I bought an HP Envy x360 a few months ago. It had the right combination of features I wanted. Touchscreen, 360 flip, smaller screen size, and decent graphics chip.
The plan was I wanted to draw, read, and play games on a computer while running linux. Shouldn’t be that hard to do but surpringly, any computers that have a touch screen and can flip are either too big to read on comfortably or have a lousy intel chip.
When I first got the x360 I wanted the easy way out so installed Ubuntu 18.10 on it. Sure enough most things worked. At that time the latest kernel was 4.19.1 so there were a few tweaks I had to make. One to keep the laptop from freezing and another to patch the kernel and allow me to use the touchscreen. But the rest mostly worked.. for a while.
By the time I’d upgraded to kernel 4.20 the laptop was no longer suspending properly. Further I had a lot of WiFi breakages. Dozens of searches and my own inquiries on forums could not solve either of those problems. Lastly, one of the last lingering problems was low FPS in my video games despite having upgraded to a newer 19.0 version of Mesa.
In the end, I had a choice. Go back to my Pixelbook or reinstall. I opted to reinstall and go with Arch again. Glad I did. This tutorial from Average Linux User was the most straight forward instructions I found. They’re nearly flawless except he uses a wired Ethernet connection.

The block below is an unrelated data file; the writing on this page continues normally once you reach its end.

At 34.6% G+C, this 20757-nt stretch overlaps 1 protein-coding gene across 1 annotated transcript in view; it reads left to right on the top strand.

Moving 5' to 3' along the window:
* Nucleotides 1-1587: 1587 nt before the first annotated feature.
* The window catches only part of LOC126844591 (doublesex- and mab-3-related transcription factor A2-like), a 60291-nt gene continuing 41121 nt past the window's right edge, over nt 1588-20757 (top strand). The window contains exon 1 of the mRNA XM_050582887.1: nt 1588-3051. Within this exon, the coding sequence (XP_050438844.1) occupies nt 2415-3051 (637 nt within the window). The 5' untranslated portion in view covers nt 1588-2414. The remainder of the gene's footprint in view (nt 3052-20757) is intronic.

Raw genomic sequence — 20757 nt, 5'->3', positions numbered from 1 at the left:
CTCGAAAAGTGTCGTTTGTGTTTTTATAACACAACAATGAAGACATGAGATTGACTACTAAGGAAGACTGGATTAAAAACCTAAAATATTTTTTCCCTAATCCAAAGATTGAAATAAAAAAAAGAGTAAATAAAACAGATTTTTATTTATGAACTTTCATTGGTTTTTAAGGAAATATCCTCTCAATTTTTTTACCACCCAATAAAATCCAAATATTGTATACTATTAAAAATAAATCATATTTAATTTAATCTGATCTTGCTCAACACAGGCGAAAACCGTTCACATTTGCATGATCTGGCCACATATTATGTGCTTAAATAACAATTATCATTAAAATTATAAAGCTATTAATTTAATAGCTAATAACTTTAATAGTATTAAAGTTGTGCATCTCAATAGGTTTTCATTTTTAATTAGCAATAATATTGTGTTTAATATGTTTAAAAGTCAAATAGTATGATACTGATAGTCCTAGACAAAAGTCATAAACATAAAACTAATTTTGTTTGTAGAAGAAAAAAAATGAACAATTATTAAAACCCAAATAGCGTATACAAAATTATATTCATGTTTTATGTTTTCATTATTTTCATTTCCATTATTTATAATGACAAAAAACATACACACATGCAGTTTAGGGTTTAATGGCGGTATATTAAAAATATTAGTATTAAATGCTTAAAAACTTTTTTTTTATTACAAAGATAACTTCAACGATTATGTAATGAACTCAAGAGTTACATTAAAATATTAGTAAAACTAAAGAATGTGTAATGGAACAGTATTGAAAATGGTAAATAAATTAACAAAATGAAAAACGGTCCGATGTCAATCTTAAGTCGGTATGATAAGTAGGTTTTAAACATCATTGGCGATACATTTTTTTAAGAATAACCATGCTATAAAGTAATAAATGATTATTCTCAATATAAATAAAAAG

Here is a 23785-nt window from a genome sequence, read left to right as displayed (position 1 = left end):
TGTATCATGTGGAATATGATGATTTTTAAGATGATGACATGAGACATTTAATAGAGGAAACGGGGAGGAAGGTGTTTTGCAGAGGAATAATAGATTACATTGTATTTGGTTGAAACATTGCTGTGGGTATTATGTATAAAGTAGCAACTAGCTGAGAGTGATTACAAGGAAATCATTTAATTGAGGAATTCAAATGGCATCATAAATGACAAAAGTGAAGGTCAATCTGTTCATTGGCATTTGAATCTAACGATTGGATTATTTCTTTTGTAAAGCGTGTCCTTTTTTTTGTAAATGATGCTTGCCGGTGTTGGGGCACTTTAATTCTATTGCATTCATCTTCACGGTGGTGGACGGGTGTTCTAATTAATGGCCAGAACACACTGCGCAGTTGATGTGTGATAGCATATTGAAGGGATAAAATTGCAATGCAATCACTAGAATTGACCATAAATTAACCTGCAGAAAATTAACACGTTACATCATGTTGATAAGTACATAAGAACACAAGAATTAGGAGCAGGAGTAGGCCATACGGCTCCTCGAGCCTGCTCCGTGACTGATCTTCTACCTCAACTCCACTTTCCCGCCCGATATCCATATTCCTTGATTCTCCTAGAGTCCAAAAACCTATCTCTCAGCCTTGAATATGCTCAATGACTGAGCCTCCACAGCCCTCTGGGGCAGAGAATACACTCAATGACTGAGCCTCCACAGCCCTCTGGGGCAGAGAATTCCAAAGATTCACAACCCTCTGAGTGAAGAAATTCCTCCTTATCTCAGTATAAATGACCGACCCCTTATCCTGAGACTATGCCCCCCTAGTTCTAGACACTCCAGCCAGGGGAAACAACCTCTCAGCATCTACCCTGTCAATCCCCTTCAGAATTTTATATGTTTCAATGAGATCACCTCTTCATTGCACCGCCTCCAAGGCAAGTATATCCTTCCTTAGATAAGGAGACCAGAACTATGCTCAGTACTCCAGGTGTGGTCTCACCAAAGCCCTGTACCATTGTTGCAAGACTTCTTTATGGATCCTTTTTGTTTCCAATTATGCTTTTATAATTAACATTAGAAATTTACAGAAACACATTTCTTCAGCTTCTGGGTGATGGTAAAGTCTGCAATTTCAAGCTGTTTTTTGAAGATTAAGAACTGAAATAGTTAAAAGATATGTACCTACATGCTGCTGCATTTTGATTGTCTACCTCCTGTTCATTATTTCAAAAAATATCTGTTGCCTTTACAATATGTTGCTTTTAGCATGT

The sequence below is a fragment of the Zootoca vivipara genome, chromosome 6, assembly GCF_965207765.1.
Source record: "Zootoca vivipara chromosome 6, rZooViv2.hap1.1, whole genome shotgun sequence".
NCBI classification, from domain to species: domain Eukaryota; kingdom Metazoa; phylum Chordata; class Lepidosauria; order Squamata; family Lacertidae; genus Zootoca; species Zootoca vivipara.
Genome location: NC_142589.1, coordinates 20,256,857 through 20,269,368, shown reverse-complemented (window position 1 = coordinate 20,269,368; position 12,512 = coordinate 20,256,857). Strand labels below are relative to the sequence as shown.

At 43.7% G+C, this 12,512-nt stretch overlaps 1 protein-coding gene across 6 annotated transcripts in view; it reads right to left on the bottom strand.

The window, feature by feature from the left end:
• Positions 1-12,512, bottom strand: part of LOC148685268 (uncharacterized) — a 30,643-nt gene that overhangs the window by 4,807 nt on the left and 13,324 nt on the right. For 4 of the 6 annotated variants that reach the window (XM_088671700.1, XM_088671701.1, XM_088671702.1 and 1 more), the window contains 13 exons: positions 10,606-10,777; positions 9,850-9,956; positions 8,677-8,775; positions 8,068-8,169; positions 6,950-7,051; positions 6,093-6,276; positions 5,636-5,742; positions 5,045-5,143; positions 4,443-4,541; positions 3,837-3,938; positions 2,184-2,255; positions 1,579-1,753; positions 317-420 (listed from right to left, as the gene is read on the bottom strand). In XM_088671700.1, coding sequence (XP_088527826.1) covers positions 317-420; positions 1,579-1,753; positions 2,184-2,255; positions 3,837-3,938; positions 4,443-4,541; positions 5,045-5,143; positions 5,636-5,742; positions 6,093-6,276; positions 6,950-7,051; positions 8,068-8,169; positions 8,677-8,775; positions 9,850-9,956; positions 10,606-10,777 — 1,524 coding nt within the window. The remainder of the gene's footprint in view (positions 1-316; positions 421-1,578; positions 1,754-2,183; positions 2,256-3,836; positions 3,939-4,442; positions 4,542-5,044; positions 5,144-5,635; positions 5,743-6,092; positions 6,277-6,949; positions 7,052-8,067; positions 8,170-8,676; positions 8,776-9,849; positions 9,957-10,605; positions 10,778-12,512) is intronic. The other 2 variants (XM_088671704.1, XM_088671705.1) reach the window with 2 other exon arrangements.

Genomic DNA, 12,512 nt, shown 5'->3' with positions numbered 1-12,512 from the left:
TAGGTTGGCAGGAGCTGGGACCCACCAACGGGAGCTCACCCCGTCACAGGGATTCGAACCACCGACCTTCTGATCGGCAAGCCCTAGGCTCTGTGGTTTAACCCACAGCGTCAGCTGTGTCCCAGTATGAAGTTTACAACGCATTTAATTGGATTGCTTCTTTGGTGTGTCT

wifi-menu ended up working for me so that wasn’t a big deal.
When I was done, all my problems ended up going away. WiFi works (though I’m too lazy to figure out how to use NetworkManager for now and it conflicts with wifi-menu), my touchscreen doesn’t need to be patched (due to newer kernel), suspend/resume is flawless, and the lag I had with the keyboard while playing Guild Wars 2 is gone. (FPS might be a tick higher too.. hard to confirm).
Overall, I’m really happy. I even took a vacation and was confident enough to bring only the Arch laptop with me. If you’re not familiar with Arch Linux, I highly recommend you give it a try. A while back I wrote an article on why I like it so much. The good parts are still good although some things like rc.conf don’t apply anymore. Give it a read and then decide if Arch is right for you.